How to Monitor Your Home Utilities Usage Using Webcams and Google Android

How to Monitor Your Home Utilities Usage Using Webcams and Google Android

Range Govindan
Jun 8, 2009

It's always good to find new ways of saving money. One of the easiest ways is monitoring the amount of electricity that you use, plus the amount of water and gas. This lets you see how to curtail needless spending. We've featured a bunch of different devices that can help you with this, but there are currently none available that let you monitor the amount of water and gas that your home spends. Moto Labs have come up with an innovative, yet time consuming way of doing this.

Moto Labs had been tinkering with ways of using Google Android beyond mobile phone apps. They decided to try and leveraging the efficiency of having Android on a BeagleBoard, a low cost single-board computer produced by Texas Instruments, webcams, as well as piping a Flickr feed to a custom Google Gadget, letting you track the ups and downs of your power. If that doesn't mean that much to you, let us say that basically, Moto Labs are using a simple computer that uses Google Android to track your home energy usage. The only thing that we don't understand is that why wasn't one of those digital meters used instead of having webcams pointed directly at the power meters. The explanation is that the goal of this setup was to keep the costs really low. A few webcams are cheaper than that kind of power meter.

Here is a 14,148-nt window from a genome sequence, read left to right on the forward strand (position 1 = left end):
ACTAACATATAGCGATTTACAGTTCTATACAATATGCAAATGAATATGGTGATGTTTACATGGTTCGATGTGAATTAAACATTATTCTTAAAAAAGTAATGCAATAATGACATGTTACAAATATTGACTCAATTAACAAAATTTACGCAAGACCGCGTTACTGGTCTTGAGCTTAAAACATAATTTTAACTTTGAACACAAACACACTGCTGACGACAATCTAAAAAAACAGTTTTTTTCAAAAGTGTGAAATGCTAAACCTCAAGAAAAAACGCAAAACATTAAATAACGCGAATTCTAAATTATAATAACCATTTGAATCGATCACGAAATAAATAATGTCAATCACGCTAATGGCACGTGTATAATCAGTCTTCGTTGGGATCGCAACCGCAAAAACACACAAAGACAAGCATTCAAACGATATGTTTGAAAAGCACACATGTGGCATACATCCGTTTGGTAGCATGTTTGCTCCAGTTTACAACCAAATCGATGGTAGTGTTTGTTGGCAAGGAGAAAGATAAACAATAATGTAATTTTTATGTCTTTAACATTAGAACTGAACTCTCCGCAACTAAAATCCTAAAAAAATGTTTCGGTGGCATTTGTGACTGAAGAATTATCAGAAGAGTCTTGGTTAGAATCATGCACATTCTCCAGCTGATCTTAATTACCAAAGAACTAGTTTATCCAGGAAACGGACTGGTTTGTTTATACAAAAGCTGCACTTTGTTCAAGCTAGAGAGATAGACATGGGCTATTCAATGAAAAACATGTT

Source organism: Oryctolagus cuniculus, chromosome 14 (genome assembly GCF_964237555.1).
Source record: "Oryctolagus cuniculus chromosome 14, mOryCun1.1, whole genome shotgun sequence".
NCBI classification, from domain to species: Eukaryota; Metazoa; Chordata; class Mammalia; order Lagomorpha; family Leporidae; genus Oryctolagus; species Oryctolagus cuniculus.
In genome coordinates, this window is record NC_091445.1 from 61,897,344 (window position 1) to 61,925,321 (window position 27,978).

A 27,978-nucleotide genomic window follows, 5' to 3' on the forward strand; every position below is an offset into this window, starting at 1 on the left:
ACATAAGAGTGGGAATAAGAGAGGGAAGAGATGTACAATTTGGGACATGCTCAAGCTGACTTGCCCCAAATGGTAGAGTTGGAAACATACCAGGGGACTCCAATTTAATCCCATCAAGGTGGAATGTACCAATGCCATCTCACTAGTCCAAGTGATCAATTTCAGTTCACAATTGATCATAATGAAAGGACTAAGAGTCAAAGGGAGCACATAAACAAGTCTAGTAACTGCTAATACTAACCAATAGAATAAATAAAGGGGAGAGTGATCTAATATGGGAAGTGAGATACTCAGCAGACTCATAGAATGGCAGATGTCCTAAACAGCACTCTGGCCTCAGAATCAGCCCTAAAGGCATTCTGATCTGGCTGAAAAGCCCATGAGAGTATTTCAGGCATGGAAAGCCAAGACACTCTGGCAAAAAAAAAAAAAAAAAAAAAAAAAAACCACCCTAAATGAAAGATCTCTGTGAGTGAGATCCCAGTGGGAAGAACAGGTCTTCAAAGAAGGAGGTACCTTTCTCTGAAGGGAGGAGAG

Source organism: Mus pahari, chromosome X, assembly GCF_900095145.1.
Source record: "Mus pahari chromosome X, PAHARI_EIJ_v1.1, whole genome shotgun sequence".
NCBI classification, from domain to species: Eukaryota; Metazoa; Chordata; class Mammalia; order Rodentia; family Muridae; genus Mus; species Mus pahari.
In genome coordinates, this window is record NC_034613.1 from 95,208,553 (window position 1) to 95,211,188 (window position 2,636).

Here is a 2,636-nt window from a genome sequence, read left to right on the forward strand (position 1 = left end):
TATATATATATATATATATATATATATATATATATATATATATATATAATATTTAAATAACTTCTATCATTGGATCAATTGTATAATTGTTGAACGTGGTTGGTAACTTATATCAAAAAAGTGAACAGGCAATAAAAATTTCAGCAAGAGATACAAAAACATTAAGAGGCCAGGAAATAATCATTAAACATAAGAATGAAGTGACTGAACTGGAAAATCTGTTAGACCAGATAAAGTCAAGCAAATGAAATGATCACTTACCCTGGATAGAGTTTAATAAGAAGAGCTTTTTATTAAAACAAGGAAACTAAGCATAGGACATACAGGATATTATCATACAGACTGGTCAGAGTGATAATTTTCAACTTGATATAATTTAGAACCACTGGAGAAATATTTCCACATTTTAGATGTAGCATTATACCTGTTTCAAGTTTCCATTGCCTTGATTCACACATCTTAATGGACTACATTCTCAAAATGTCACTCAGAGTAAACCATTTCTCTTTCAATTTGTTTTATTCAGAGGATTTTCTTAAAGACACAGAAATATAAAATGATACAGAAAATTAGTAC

The other reason is that this doesn't only work for electricity, it also works for water and gas. This means that it's really useful because we can't think of a solution that does all of those for low-cost. The setup is as follows. Wireless webcams take pictures of your utility meters. A BeagleBoard running Android as well as the home energy monitor custom apps push the pictures onto a Flickr photo set. The app prompts you to transcribe numbers into the Flickr image tag. Once these are saved, the custom Google Gadget will chart meter activity on your Google home page.

You can find out more by downloading the step-by-step guide available in handy PDF format. The only trouble that we see is that you have to manually enter the numbers on your meters. None of the apps can read this alone, so this makes it a bit of a hassle. Nevertheless, there will be other hacks that will be made in order to remedy this situation. Once that problem is resolved, and we think that after reading some of the comments, it might have already been resolved, this could work really well. [Moto Labs via DVice]

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